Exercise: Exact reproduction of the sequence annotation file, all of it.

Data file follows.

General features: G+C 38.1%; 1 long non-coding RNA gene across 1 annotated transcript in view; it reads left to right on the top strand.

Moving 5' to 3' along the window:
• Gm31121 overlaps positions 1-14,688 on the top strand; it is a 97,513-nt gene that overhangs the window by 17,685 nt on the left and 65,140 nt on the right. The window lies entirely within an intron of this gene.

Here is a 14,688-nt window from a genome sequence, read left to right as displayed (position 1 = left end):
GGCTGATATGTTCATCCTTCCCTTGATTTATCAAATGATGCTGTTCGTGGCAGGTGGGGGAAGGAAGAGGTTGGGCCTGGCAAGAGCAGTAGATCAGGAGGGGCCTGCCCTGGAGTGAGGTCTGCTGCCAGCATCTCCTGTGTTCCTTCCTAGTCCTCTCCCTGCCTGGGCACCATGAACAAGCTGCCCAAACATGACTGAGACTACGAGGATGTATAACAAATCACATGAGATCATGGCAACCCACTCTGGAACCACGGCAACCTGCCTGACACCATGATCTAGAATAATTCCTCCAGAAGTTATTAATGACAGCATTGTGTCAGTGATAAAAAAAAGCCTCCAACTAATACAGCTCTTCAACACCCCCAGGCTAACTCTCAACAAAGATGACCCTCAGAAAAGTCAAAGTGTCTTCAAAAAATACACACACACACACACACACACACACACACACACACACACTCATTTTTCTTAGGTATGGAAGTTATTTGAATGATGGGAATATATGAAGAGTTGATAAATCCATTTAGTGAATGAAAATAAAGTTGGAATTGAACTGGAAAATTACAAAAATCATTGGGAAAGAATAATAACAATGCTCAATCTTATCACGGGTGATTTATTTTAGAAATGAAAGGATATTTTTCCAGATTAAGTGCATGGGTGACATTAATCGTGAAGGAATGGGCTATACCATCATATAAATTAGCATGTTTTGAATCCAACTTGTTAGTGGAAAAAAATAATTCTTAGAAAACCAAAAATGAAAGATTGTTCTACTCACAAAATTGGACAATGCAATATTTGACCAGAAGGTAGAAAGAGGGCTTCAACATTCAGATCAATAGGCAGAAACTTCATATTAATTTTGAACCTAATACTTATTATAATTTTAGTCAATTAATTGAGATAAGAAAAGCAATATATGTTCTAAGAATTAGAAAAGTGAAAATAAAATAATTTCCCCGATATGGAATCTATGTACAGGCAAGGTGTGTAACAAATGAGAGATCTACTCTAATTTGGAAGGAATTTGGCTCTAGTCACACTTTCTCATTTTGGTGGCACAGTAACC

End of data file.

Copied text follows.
General features: G+C 38.1%; 1 long non-coding RNA gene across 1 annotated transcript in view; it reads left to right on the top strand.

Moving 5' to 3' along the window:
• Gm31121 overlaps positions 1-14,688 on the top strand; it is a 97,513-nt gene that overhangs the window by 17,685 nt on the left and 65,140 nt on the right. The window lies entirely within an intron of this gene.

Here is a 14,688-nt window from a genome sequence, read left to right as displayed (position 1 = left end):
GGCTGATATGTTCATCCTTCCCTTGATTTATCAAATGATGCTGTTCGTGGCAGGTGGGGGAAGGAAGAGGTTGGGCCTGGCAAGAGCAGTAGATCAGGAGGGGCCTGCCCTGGAGTGAGGTCTGCTGCCAGCATCTCCTGTGTTCCTTCCTAGTCCTCTCCCTGCCTGGGCACCATGAACAAGCTGCCCAAACATGACTGAGACTACGAGGATGTATAACAAATCACATGAGATCATGGCAACCCACTCTGGAACCACGGCAACCTGCCTGACACCATGATCTAGAATAATTCCTCCAGAAGTTATTAATGACAGCATTGTGTCAGTGATAAAAAAAAGCCTCCAACTAATACAGCTCTTCAACACCCCCAGGCTAACTCTCAACAAAGATGACCCTCAGAAAAGTCAAAGTGTCTTCAAAAAATACACACACACACACACACACACACACACACACACACACACTCATTTTTCTTAGGTATGGAAGTTATTTGAATGATGGGAATATATGAAGAGTTGATAAATCCATTTAGTGAATGAAAATAAAGTTGGAATTGAACTGGAAAATTACAAAAATCATTGGGAAAGAATAATAACAATGCTCAATCTTATCACGGGTGATTTATTTTAGAAATGAAAGGATATTTTTCCAGATTAAGTGCATGGGTGACATTAATCGTGAAGGAATGGGCTATACCATCATATAAATTAGCATGTTTTGAATCCAACTTGTTAGTGGAAAAAAATAATTCTTAGAAAACCAAAAATGAAAGATTGTTCTACTCACAAAATTGGACAATGCAATATTTGACCAGAAGGTAGAAAGAGGGCTTCAACATTCAGATCAATAGGCAGAAACTTCATATTAATTTTGAACCTAATACTTATTATAATTTTAGTCAATTAATTGAGATAAGAAAAGCAATATATGTTCTAAGAATTAGAAAAGTGAAAATAAAATAATTTCCCCGATATGGAATCTATGTACAGGCAAGGTGTGTAACAAATGAGAGATCTACTCTAATTTGGAAGGAATTTGGCTCTAGTCACACTTTCTCATTTTGGTGGCACAGTAACC